African violet is perhaps the only full-blown paradox that can survive on a windowsill. On one hand, it is a celebrated show plant, with new cultivars eagerly sought after by collectors and enthusiasts. It has its own organization, the African Violet Society of America, and its own magazine, African Violet. A quick Internet search reveals that there are almost as many African violet sites as there are pages for sex and dieting. And yet, these plants are mass-produced by the hundreds of thousands and are readily available for a minuscule price from mom and pop garden centers, enormous mega-merchandisers, and a host of medium-size vendors.
At mid-winter African violets take a starring role at the front of displays in retail establishments; the rest of the time they languish under lights, ready to be plucked up by desperate souls who just need a little color in the kitchen window. Judging by the place of origin on the plant tags, African violet culture may well be responsible for a large share of Canada’s export revenues. Thanks to the plant wizards who produce Optimara® violets, these plants may also support a hefty portion of Germany’s economy. If African violets could only power automobiles, the growers could take over the world.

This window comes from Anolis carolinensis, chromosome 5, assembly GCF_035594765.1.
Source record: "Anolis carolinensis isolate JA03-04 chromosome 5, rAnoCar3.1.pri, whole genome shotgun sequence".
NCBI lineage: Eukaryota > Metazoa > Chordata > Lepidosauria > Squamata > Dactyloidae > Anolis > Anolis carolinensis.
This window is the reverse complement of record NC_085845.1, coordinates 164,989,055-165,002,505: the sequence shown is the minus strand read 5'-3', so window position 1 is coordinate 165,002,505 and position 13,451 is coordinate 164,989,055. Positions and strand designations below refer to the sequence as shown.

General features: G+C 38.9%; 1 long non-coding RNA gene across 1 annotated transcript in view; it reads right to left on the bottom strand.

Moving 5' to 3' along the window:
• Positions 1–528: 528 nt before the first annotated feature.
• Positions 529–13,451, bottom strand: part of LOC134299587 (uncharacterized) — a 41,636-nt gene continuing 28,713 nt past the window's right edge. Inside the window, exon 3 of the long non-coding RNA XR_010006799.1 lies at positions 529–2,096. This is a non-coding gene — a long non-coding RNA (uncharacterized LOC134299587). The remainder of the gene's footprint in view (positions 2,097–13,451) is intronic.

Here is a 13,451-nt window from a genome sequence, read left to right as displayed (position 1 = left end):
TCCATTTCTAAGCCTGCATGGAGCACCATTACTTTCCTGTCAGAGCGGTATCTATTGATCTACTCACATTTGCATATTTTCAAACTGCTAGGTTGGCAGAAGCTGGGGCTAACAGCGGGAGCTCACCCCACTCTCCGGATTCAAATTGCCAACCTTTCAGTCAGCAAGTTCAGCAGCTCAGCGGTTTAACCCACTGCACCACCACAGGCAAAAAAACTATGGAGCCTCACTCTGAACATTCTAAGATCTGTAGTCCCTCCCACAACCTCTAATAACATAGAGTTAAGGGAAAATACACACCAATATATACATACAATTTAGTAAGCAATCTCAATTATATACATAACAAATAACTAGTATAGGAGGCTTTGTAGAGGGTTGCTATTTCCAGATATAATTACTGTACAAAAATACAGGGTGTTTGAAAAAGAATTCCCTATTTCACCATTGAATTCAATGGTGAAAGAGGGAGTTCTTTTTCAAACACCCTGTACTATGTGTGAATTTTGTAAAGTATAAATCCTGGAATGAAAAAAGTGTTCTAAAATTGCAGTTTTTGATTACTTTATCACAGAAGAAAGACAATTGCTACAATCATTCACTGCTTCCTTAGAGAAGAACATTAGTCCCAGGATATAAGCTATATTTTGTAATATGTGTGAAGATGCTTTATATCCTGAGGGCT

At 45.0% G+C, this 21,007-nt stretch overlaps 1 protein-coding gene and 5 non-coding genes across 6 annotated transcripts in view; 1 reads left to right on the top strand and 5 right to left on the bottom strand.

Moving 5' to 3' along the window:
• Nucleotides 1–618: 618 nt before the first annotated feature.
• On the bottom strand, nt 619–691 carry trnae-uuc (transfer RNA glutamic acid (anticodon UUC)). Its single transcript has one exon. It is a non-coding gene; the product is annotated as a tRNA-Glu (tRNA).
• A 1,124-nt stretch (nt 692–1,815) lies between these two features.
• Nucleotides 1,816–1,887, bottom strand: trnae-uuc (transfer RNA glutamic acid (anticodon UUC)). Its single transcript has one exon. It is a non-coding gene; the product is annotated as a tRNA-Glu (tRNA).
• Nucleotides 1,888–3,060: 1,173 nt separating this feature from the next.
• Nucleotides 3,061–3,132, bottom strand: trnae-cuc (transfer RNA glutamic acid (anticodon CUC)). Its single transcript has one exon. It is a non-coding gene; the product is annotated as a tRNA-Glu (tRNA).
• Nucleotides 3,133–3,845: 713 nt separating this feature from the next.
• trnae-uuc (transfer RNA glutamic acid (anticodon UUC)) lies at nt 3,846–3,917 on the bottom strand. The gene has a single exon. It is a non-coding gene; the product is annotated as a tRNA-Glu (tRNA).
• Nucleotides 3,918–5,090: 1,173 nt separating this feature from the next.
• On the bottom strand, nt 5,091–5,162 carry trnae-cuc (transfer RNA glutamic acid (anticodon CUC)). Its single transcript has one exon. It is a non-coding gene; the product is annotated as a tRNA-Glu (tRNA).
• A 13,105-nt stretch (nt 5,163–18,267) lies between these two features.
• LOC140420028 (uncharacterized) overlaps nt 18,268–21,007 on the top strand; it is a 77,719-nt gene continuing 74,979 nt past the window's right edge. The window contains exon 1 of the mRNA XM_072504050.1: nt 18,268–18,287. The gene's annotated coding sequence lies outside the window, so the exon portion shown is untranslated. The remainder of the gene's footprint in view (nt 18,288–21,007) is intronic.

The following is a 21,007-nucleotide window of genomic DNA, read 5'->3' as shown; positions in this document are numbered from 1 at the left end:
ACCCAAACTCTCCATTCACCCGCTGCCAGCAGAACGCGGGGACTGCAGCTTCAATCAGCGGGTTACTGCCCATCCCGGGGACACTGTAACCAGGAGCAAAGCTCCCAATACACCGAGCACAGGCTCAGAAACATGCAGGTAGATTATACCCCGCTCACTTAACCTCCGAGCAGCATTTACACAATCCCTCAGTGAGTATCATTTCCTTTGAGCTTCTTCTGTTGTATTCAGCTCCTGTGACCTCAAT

As almost everyone knows, African violets (Saintpaulia ionantha) have shallow roots, fuzzy leaves, and five-petaled flowers (except for double varieties), often with an “eye” in the middle. They seem to perform best as houseplants in a bright spot away from direct sunlight. When placed outside, they should be positioned in a shaded location to avoid burning the leaves.
As cultivated plants go, African violets are a fairly recent innovation. Discovered in East Africa about 100 years ago, they wereRead more on backyardgardener.com